- I will buy a flask and take my own coffee to work, by not buying a coffee I will be saving $4 every morning.
The beauty of financial goals such as these is that they are simple, and it is easy to understand the impact even relatively small savings can have in the long term, and how you can use one financial goal to help you achieve another. By saving $20 a week on groceries and the same on a morning coffee, $160 of the $300 a month saving goal above has already been met.
How much and how easily could you save by making similar small changes?
You can also look at making bigger changes if you’re looking to save a significant figure. Might you have an opportunity to earn more money in another job, for example, which will then leave you more disposable income to either meet your financial goals easier or set yourself goals that are more challenging?
“Once you have set your financial goals the best way to be motivated is to think about them as short, medium, and long-term goals.”
Once you have set your financial goals the best way to be motivated is to think about them as short, medium, and long-term goals. This can help you to focus your mind, and is particularly powerful if you are saving towards a big landmark purchase in your life.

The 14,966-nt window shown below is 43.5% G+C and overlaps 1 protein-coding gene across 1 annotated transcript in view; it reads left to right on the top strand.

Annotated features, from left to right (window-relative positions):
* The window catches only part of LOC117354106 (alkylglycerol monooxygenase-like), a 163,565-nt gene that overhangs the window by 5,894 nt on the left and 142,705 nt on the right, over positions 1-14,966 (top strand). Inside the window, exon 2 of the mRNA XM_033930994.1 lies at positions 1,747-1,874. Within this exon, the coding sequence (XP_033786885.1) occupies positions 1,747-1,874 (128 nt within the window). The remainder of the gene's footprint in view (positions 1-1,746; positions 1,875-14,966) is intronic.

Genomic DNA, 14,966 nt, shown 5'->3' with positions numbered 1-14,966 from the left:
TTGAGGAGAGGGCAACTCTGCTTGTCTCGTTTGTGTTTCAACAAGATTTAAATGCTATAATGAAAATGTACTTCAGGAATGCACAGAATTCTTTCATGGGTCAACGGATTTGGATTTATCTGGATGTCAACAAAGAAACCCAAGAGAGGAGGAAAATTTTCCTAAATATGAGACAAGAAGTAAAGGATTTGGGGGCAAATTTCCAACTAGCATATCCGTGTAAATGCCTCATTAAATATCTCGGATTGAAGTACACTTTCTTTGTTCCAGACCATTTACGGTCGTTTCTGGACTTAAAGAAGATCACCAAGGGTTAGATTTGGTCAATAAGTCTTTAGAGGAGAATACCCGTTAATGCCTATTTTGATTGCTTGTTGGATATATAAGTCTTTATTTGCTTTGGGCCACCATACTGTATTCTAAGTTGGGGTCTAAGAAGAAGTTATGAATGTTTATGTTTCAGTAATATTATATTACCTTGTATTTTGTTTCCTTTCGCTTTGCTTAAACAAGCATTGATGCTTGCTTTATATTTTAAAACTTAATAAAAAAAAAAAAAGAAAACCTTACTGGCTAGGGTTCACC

Below are some brief examples of what might be considered as short, medium, or long-term goals. As with financial goals in general, where these fit for you will be specific to your own circumstances. Remember, the idea here is for these goals to work for you!
Short Term Goals
Think financial goals that you might like to achieve in the next 12 months. A short-term goal might be to save money in order to pay off a credit card or personal loan quicker, or to save towards a weekend break during the year.
Medium Term Goals
We’re now thinking three to five years in the future. If you’ve just taken out a personal loan, one of your goals may be to ensure you make the regular repayments on time and pay the loan off as soon as you can. If you currently don’t have any outstanding debt, you might want to save towards a deposit for a house or buying a car. Depending on your personal circumstances you might even choose to save towards a once in a lifetime holiday.
Long Term Goals
A big holiday might also be a long-term goal, but you could perhaps be starting to think about paying off your mortgage or your retirement, too.
Making Your Financial Goals Work for you
While there are several options available to you when it comes to setting financial goals, you should take time to consider the goals that will work for you and that are realistic and achievable. By setting specific goals that suit your circumstances, you will find yourself motivated and determined to reach them, and feel excited about the possibilities your financial goals can provide.
Disclaimer: This article contains general comments and recommendations only. This article has been prepared without taking account of your objectives, financial situation or needs. Before taking any action you should consider the appropriateness of the comments made in the article, having regard to your objectives, financial situation and needs. If this article relates to the acquisition, or possible acquisition, of a particular credit product you should obtain and consider the relevant disclosure documents before applying for the product.